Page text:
By Anna Zanetti
Clean for Good, award-winning ethically conscious cleaning business, has announced the winners of Poetry for Good, the first-ever nationwide poetry competition celebrating the lives and careers of the UK’s key workers.
The first poetry competition ever run by a cleaning company, Poetry for Good received nearly 500 submissions from across the UK in less than ten weeks, with participants aged eleven years old and upwards. It attracted interest from established poets as well as first-timers, was adopted by schools as a project, and has produced poems celebrating nurses, teachers, shopkeepers, scaffolders, chaplains, cleaners and even undertakers, written by key workers themselves, their children, or by those inspired by key workers.
Taking home the Spoken Word award (for spoken poetry from those aged 16 or more) was The Front Desk by Gemma Barnett (London). An actress who found herself out of work in 2020, Gemma got a job working as a receptionist in a GP surgery. In her poem, she pays tribute to her “empathetic, gutsy, blunt, charming, and hilarious colleagues,” who powered through the whole pandemic no matter what – some fell ill and were in the ICU with Covid, whilst others had lost family members but still continued to show up to work.
The winner of the Written Word category (written poems from those aged 16 or more) was the poem Night Shift by Violet Smart (London), a poem inspired by a cleaner who worked at her university, but moved on to working in hospitals. The judges praised the poem for creating “a stunning visual and intimate painting of the NHS and life as a key worker through the use of the rich and sensory language,” and for its “dynamic integration of Spanish, which really adds both colour and life to the poem as well as playing homage to the vast Latinx community which holds up the NHS.”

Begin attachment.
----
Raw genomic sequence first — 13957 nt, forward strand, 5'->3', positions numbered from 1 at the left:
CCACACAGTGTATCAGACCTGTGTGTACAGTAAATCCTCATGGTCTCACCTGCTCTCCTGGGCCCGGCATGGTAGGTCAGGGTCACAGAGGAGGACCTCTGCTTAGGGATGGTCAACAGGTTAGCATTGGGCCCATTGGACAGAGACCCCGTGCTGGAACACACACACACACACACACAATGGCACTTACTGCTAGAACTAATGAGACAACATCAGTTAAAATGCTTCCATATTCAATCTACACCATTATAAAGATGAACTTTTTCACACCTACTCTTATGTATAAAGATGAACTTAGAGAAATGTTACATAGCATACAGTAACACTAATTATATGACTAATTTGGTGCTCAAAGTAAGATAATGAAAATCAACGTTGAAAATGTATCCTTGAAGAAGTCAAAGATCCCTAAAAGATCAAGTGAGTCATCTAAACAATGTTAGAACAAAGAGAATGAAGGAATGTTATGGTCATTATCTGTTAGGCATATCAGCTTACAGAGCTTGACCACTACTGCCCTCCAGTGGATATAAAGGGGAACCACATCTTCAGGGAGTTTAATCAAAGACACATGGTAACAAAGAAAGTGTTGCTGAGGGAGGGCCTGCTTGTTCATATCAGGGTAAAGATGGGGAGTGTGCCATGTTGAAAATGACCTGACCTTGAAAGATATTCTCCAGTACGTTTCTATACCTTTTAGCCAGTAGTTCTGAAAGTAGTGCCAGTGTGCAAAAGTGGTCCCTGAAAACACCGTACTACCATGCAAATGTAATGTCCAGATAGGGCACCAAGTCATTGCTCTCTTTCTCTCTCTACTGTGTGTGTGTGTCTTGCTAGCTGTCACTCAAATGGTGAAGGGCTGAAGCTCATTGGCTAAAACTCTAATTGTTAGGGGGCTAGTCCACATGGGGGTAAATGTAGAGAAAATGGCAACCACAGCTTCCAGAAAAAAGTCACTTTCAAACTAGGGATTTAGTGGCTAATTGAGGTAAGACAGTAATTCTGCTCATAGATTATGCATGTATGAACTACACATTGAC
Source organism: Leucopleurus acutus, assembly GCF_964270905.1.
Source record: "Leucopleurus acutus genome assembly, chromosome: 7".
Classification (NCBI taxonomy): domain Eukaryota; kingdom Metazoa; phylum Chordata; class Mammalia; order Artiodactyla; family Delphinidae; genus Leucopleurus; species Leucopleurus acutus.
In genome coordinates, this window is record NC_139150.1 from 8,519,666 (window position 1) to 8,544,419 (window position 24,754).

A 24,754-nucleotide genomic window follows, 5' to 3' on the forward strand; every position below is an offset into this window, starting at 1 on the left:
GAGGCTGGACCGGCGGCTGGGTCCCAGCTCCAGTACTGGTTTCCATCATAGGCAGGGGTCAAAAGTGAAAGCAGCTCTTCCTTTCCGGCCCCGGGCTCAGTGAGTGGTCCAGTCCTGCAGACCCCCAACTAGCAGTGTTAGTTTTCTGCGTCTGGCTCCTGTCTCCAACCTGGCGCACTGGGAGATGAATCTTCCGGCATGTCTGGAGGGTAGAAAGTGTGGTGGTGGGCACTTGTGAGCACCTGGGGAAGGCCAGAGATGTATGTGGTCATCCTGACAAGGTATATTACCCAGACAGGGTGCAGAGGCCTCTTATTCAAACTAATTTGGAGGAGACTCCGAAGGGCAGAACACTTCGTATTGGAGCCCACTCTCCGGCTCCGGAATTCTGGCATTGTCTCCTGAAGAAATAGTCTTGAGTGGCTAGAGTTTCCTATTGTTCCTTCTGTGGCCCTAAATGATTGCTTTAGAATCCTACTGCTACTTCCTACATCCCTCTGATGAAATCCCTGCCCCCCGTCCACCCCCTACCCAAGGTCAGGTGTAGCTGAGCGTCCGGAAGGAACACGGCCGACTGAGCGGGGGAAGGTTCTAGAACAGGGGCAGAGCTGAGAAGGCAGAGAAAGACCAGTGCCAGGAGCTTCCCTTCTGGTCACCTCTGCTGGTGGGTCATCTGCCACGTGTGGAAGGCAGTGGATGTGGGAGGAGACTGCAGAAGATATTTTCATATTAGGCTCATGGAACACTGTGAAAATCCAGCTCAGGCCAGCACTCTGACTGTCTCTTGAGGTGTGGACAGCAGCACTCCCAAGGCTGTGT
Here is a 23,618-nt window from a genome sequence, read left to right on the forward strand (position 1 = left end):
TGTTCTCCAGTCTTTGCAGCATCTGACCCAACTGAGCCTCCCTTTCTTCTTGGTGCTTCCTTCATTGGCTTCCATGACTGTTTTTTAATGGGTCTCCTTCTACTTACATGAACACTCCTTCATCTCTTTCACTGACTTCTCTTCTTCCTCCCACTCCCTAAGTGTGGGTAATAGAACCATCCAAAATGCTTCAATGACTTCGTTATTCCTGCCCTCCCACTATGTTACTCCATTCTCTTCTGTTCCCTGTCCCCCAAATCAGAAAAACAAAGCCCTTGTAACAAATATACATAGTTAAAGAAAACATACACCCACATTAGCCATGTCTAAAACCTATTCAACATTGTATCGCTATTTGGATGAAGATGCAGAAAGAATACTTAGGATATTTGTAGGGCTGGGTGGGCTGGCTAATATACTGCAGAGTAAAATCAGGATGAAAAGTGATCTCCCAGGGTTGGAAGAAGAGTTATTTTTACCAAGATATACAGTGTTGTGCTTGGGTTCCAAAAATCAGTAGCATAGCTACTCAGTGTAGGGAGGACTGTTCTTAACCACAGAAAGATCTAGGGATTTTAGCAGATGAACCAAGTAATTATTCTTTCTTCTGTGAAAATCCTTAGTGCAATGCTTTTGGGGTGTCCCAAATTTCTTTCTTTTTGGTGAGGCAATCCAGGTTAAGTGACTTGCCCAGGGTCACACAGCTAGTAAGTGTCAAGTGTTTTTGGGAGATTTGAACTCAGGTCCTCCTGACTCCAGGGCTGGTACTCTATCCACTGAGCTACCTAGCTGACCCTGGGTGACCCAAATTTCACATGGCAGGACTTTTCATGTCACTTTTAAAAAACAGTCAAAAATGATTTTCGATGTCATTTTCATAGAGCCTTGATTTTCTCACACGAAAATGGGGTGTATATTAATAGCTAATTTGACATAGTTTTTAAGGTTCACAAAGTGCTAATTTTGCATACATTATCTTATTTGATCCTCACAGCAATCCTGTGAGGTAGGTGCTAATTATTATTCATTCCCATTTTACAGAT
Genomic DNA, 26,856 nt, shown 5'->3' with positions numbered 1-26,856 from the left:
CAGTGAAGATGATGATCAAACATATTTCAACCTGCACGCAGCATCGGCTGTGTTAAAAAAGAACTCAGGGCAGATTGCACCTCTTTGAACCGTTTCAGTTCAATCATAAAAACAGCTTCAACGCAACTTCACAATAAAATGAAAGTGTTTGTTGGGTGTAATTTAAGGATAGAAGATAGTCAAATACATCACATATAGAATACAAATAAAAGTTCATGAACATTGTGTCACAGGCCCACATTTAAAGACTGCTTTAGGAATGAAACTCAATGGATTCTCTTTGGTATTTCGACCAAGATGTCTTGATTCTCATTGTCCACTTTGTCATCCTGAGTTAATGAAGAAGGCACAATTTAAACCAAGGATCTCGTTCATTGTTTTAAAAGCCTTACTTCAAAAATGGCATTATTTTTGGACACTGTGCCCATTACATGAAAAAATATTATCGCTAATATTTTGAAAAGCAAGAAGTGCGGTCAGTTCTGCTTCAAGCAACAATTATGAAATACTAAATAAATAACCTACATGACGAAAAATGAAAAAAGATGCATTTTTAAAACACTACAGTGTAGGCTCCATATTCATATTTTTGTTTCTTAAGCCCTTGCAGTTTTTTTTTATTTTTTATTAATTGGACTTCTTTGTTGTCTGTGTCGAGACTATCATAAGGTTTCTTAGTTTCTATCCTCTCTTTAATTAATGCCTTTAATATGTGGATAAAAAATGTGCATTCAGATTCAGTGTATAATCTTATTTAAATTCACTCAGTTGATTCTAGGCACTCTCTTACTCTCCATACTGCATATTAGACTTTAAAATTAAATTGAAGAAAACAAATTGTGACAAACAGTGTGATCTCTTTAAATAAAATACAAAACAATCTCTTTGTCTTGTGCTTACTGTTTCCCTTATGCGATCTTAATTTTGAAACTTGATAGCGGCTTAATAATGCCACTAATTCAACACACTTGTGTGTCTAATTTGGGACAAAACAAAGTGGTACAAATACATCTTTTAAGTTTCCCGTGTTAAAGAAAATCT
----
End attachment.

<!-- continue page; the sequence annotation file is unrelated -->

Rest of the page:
Meanwhile, Elizabeth Dunford (Notts.) was Highly Commended in the same category for her poem Kate, inspired by the “energy, kindness and humour” of a carer working in the residential home of her 91-year-old father, and so was Always under the COSHH by Mark Cowan (Stockton on Tees), a teacher who also worked as a cleaner in his early twenties; Mark noted a cleaner’s work, “is most noticed when it isn’t completed. We take it for granted that the dirty floors that we left behind yesterday will shine and sparkle by the following morning.”
In the Growing Word category (written poems for those aged 11-15), Life Support, by Jacinta-Maria Ifeoluwapo Chidiebere Wajero (Liverpool) won the first prize, and was praised by the judges for the “careful thought and commitment to the metaphor of oxygen,” used as a symbol for the essential, exposed, often invisible role of a key member of society.
The ‘Top 100’ poems from the competition, including the winners, are being published online as a permanent celebration of the sacrifices made over the last year by millions of workers. This is a unique anthology of poems, heart-breaking, inspiring, and sometimes amusing, and a testament to the work of all those who have kept our nation safe, well and on the move over the past year.
Poetry for Good was judged by three internationally acclaimed poets: Cecilia Knapp, the new London Young People’s Laureate for 2021; Rachel Long, who has been shortlisted for the Costa Book Award, Forward Prize for Poetry and the Rathbones Folio Prize, and is the Founder of Octavia, the Poetry Collective for Women of Colour; and Katherine Lockton, Editor of South Bank Poetry and published poet with flipped eye publishing. All judging was undertaken with authors’ names removed and on artistic merit alone.
Katherine Lockton, one of the competition’s poets on the Judging Panel, said: ‘I was impressed by the sheer number of poems that were submitted and the quality of the entries. The standard was incredible and it was clear that people had invested a vast amount of energy and creativity in their submissions. It was also clear how much they appreciated and loved key workers. They celebrated everyone from cleaners to nurses and shop keepers. There was everything from free verse, rhymed poems to villanelles. It was clear that a lot of talented writers had submitted.”
Organised by Clean for Good, one of the UK’s most dynamic social-purpose companies, the competition is part of their wider mission to promote fair pay and dignity at work for cleaners – a category whose work has been severely impacted by Covid.
Tim Thorlby, MD of Clean for Good, said: “We have read every poem submitted and have been delighted – and heartbroken – by the public’s response to Poetry for Good. We want to thank everyone who participated and shared their thoughts with us. So many of these poems share personal and moving stories from the sharp end of life over the last year. If anyone was in any doubt that something needs to change for millions of low paid workers in the UK today, then this selection of stories surely settles that debate for good.”